Nevertheless, QALYs offer a transparent, evidence based and objective means to balance supply and demand.

NICE isn’t as economically hardnosed as this. Indeed, NICE does not use an absolute cost-effective range above which it won’t recommend treatments. Rather, NICE considers numerous factors when making a recommendation – including clinical effectiveness, other available treatments and wider cost to the NHS.

However, as a rule the Committee recommends a technology as being cost-effective when the cost per QALY is below £20,000. Above £20,000, other factors need to justify NHS expenditure, including how innovative the technology is, the condition being treated and the wider costs and benefits.

These factors need to be even stronger for NICE to recommend a technology with a cost per QALY of about £30,000 and over. Such factors mean that the NHS funds some cost-ineffective interventions. For example, cultural and political factors may help explain why blood services screen for bloodborne bacteria, viruses and prions, despite costs per QALY that are in the millions.(4)

Disputes often arise because capturing the cost per QALY depends on computer models, and the assumptions and method can dramatically change the results. For example, in January this year, NICE recommended gemcitabine in combination with paclitaxel for metastatic breast cancer, when docetaxel (either alone or with capecitabine) is also appropriate. The cost of adding gemcitabine to six cycles of paclitaxel is approximately £2,346, excluding administration costs.(8)

The report contains numerous economic analyses with widely varying results. For example, according to the company, the cost per QALY for gemcitabine plus generic paclitaxel (assuming a cost 55% less than the proprietary version) against docetaxel monotherapy was just £4,700. However, the cost per QALY for using gemcitabine plus proprietary paclitaxel compared to paclitaxel monotherapy reached £30,100. NICE’s Evidence Review Group (ERG) took issue with some of the assumptions and estimated that the latter reached £42,800 per QALY. The cost per QALY reached £45,800 for the ERG’s comparison of gemcitabine plus proprietary paclitaxel against docetaxel monotherapy.(8)

Despite the differences, all are correct: the debate comes down to which set of assumptions most accurately models the NHS. In this case, NICE recommended the treatment. However, it illustrates how widely costs per QALY can vary and why, if NICE rejects a drug, disputes can arise.

Against this background, NICE provides tools that allow managers to assess the cost impact of each clinical and public health guideline and technology appraisal guidance. Cost impact reports, for example, indicate the estimated cost of implementing NICE clinical and public health guidelines nationally. Local costing templates allow individual NHS organisations and local health economies to assess the impact on local budgets.(9)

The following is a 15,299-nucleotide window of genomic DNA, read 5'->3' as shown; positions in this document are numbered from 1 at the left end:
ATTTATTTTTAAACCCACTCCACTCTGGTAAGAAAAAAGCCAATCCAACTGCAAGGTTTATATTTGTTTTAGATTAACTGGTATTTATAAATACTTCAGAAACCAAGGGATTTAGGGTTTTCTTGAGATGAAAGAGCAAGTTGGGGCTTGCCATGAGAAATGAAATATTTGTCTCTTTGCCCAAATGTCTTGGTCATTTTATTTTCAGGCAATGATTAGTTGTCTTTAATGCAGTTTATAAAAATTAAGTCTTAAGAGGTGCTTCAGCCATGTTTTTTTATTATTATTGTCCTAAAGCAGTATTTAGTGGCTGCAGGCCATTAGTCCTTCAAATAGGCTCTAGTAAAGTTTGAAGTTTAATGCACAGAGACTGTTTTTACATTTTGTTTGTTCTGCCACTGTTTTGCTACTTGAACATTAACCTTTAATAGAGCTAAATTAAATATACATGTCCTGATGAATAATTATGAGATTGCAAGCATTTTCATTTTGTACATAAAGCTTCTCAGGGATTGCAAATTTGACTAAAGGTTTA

An antidote to pharma promotion
As the above discussion suggests, managers should consider reading the relevant NICE reports in detail (of course, NICE covers more than technology appraisals, also issuing clinical guidelines, public health guidance and guidance on interventional procedures). When necessary, they may want to draw on health economic expertise (for example from the local pharmaceutical adviser or trust pharmacist). This is especially important when looking at health economic analyses sponsored by the pharmaceutical sector.

As we’ve seen, the results of an economic analysis can vary markedly depending on the assumptions and method. Pharmaceutical companies want, not surprisingly, to portray their drug in an economically favourable light. But the devil really is in the detail. For example, some health economic analyses depend on an improvement in the indirect costs (such as lost productivity) or savings in social services to make their case. These may be worthwhile benefits – but it comes from your drug budget, and recouping the cost from the tax system or the social services budget isn’t possible.

This is a rather blatant example, and many promotional approaches are more subtle in the way they frame the argument. You need to ensure that the model’s assumptions are valid for your local health economy. You could also suggest checking the promotional figures using the NICE costing tools, for example.(9)

Implementing NICE
Despite NICE’s importance, the guidance is not always implemented as widely as it should be, especially in the early years.(10) The NHS is now making increasing efforts to encourage – even enforce – implementation. For example, NICE runs an implementation support strategy, the Healthcare Commission’s inspection regime specifically covers NICE guidance, when appropriate to the core standards, and the Department of Health has issued direction requiring trusts to fund NICE’s appraisal guidance.

It seems to be paying off: a study of 28 appraisals found that 12 were implemented fully, 12 were incompletely implemented, and four were overimplemented.(11)